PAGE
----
The outcomes of a sample space are called equally likely if all of them have the same chance of occurring. It is very difficult to decide whether or not the outcomes are equally likely, however in this tutorial we shall assume in most of the experiments that the outcomes are equally likely. We shall apply the assumption of equally likely in the following cases.
(1) Tossing a coin or coins
When a coin is tossed, it has two possible outcomes called heads and tails. We shall always assume that heads and tails are equally likely if not otherwise mentioned. For more than one coin, it will be assumed that for all the coins, heads and tails are equally likely.
(2) Throw of a die or dice
Throwing a single die can produce six possible outcomes. All six outcomes are assumed equally likely. For any number of dice, the six faces are assumed equally likely to be produced.
(3) Playing cards
There are 52 cards in a deck of ordinary playing cards. All the cards are of the same size and are therefore assumed equally likely to be chosen.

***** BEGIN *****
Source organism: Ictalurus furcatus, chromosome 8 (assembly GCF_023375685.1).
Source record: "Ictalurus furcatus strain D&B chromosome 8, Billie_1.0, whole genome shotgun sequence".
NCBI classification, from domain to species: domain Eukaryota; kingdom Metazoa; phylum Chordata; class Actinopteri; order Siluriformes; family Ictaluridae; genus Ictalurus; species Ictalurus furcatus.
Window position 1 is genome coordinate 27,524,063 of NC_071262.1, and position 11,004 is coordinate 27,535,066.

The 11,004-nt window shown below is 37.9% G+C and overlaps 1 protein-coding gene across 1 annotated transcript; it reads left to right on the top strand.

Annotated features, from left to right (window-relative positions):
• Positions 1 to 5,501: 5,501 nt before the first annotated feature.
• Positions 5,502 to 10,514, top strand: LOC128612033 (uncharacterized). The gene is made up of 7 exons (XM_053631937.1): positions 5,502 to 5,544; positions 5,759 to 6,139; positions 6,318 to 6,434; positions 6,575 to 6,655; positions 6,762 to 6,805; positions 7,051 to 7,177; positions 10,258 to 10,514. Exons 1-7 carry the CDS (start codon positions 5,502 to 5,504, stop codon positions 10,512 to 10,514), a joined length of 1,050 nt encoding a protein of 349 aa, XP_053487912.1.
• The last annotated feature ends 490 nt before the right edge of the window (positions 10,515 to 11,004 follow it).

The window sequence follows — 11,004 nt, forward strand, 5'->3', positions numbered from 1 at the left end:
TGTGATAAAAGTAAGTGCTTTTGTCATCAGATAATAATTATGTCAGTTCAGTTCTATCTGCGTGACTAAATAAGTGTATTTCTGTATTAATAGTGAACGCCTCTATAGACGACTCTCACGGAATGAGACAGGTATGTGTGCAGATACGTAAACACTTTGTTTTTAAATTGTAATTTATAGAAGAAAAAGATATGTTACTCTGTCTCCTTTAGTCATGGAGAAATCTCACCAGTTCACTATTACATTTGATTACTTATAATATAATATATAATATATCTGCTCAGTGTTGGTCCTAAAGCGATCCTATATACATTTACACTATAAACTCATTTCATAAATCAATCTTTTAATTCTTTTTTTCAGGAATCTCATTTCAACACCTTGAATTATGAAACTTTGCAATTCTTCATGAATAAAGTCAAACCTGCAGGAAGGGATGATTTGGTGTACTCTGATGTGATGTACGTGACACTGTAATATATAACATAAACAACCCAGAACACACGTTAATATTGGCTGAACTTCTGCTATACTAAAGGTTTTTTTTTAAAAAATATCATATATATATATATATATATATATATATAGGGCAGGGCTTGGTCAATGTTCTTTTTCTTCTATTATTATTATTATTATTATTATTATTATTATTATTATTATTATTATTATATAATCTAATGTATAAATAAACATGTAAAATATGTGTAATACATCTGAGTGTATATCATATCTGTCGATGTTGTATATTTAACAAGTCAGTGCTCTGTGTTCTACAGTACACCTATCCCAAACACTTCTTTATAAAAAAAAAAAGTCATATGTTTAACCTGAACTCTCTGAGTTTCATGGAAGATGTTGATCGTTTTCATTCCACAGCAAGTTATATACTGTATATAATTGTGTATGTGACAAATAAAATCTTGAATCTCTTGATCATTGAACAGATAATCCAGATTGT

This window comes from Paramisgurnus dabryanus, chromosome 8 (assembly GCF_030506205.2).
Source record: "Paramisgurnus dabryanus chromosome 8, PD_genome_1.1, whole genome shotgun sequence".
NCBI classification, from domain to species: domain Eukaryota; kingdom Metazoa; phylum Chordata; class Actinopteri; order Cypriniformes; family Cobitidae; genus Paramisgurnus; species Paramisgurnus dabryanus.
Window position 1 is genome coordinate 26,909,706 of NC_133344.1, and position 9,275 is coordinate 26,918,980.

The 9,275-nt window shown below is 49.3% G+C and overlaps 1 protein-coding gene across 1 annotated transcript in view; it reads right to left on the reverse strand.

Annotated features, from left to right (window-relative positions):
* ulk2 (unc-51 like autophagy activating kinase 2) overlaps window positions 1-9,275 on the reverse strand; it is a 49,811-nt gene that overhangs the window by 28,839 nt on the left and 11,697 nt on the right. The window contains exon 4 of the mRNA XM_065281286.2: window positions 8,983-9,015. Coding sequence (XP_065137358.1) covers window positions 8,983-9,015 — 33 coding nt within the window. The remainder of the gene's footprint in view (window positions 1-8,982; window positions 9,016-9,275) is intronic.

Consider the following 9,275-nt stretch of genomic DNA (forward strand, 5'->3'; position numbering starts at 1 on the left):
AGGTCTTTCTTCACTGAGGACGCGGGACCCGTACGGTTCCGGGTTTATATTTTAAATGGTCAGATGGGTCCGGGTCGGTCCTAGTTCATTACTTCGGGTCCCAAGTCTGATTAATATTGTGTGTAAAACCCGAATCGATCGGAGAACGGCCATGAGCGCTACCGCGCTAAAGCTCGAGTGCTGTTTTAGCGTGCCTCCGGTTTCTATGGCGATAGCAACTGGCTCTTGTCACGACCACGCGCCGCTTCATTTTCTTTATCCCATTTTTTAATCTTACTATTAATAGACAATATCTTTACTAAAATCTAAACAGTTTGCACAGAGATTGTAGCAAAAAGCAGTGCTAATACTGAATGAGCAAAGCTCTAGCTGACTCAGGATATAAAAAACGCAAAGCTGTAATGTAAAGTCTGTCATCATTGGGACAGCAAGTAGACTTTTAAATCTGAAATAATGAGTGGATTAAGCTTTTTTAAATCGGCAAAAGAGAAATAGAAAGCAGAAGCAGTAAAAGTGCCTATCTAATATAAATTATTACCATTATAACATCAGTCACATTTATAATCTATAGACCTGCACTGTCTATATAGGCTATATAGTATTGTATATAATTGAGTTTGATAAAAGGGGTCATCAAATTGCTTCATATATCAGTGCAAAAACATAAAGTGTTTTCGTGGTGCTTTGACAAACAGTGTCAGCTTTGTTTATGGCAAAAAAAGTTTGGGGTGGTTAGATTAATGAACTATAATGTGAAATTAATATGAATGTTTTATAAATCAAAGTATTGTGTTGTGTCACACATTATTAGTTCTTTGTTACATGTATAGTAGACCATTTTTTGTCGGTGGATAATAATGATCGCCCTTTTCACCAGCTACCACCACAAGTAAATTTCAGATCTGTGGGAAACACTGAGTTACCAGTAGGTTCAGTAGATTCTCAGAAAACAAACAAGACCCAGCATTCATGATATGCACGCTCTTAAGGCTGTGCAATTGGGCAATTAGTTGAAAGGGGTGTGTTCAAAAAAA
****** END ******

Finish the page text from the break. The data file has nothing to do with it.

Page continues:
(4) Balls from a bag
There are many situations in probability in which some objects are selected from a certain container. The objects in the container are assumed to be equally likely to be chosen. A famous example is the selection of a few balls from a bag containing balls of different colors. The balls in the bag are assumed equally likely to be selected.
Not Equally Likely Outcomes
When all the outcomes of a sample space do not have an equal chance of occurring, the outcomes are called not equally likely. When a matchbox is thrown, all six faces are not equally likely to come up. If a bag contains balls of different sizes and a ball is selected at random, all the balls are not equally likely to be selected.